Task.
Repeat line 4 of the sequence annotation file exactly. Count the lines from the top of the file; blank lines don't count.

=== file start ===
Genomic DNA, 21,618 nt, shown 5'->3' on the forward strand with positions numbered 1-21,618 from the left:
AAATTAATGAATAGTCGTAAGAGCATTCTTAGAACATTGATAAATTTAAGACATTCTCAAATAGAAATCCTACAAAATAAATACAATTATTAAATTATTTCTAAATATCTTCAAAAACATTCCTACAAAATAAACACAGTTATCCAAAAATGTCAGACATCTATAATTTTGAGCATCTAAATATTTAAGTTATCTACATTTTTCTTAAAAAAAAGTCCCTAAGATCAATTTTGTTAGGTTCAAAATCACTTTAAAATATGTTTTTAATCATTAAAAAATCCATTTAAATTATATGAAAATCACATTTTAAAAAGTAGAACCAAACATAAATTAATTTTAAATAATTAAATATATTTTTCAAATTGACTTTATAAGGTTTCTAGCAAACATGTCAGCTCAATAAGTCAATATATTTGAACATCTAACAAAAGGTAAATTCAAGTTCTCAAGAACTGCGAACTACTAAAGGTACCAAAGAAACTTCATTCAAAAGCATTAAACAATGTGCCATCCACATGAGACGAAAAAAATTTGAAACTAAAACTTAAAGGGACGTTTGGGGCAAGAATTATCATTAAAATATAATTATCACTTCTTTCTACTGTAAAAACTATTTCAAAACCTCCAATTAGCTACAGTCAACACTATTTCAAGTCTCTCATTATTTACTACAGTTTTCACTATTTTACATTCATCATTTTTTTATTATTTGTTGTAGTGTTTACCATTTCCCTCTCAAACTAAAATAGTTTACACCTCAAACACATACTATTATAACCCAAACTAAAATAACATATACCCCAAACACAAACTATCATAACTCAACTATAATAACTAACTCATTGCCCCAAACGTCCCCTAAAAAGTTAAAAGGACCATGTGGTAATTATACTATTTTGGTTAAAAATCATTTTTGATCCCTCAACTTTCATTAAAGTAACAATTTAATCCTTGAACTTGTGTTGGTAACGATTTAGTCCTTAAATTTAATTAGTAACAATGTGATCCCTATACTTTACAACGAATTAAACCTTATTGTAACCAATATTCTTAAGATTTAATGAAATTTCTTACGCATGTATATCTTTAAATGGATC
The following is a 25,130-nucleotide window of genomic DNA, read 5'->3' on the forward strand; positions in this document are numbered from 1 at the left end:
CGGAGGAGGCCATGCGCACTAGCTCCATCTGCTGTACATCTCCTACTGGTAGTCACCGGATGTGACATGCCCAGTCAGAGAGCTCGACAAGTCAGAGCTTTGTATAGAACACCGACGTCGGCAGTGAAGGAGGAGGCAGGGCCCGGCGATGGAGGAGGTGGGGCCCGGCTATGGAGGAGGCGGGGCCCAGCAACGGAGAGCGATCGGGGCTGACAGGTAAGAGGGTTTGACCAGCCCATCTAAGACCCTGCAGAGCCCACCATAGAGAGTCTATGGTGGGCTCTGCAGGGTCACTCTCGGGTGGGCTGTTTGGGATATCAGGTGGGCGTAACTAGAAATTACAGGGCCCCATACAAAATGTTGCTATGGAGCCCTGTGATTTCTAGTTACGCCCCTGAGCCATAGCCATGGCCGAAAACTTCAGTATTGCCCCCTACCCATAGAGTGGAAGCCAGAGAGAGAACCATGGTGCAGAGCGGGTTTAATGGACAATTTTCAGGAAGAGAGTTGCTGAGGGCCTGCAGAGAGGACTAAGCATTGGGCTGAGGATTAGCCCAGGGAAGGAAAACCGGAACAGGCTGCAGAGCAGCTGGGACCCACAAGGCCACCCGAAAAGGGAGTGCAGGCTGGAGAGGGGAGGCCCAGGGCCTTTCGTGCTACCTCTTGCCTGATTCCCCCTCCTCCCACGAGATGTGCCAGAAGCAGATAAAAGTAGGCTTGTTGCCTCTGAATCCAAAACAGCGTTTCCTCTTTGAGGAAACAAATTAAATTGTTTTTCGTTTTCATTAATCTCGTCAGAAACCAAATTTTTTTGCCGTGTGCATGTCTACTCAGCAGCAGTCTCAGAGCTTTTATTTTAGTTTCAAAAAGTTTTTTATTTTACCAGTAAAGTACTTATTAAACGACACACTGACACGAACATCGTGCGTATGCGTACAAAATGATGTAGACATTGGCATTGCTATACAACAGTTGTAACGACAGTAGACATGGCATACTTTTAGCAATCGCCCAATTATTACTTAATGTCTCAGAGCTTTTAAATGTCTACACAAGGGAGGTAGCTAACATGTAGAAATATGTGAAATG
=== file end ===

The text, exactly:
CGGAGGAGGCCATGCGCACTAGCTCCATCTGCTGTACATCTCCTACTGGTAGTCACCGGATGTGACATGCCCAGTCAGAGAGCTCGACAAGTCAGAGCTTTGTATAGAACACCGACGTCGGCAGTGAAGGAGGAGGCAGGGCCCGGCGATGGAGGAGGTGGGGCCCGGCTATGGAGGAGGCGGGGCCCAGCAACGGAGAGCGATCGGGGCTGACAGGTAAGAGGGTTTGACCAGCCCATCTAAGACCCTGCAGAGCCCACCATAGAGAGTCTATGGTGGGCTCTGCAGGGTCACTCTCGGGTGGGCTGTTTGGGATATCAGGTGGGCGTAACTAGAAATTACAGGGCCCCATACAAAATGTTGCTATGGAGCCCTGTGATTTCTAGTTACGCCCCTGAGCCATAGCCATGGCCGAAAACTTCAGTATTGCCCCCTACCCATAGAGTGGAAGCCAGAGAGAGAACCATGGTGCAGAGCGGGTTTAATGGACAATTTTCAGGAAGAGAGTTGCTGAGGGCCTGCAGAGAGGACTAAGCATTGGGCTGAGGATTAGCCCAGGGAAGGAAAACCGGAACAGGCTGCAGAGCAGCTGGGACCCACAAGGCCACCCGAAAAGGGAGTGCAGGCTGGAGAGGGGAGGCCCAGGGCCTTTCGTGCTACCTCTTGCCTGATTCCCCCTCCTCCCACGAGATGTGCCAGAAGCAGATAAAAGTAGGCTTGTTGCCTCTGAATCCAAAACAGCGTTTCCTCTTTGAGGAAACAAATTAAATTGTTTTTCGTTTTCATTAATCTCGTCAGAAACCAAATTTTTTTGCCGTGTGCATGTCTACTCAGCAGCAGTCTCAGAGCTTTTATTTTAGTTTCAAAAAGTTTTTTATTTTACCAGTAAAGTACTTATTAAACGACACACTGACACGAACATCGTGCGTATGCGTACAAAATGATGTAGACATTGGCATTGCTATACAACAGTTGTAACGACAGTAGACATGGCATACTTTTAGCAATCGCCCAATTATTACTTAATGTCTCAGAGCTTTTAAATGTCTACACAAGGGAGGTAGCTAACATGTAGAAATATGTGAAATG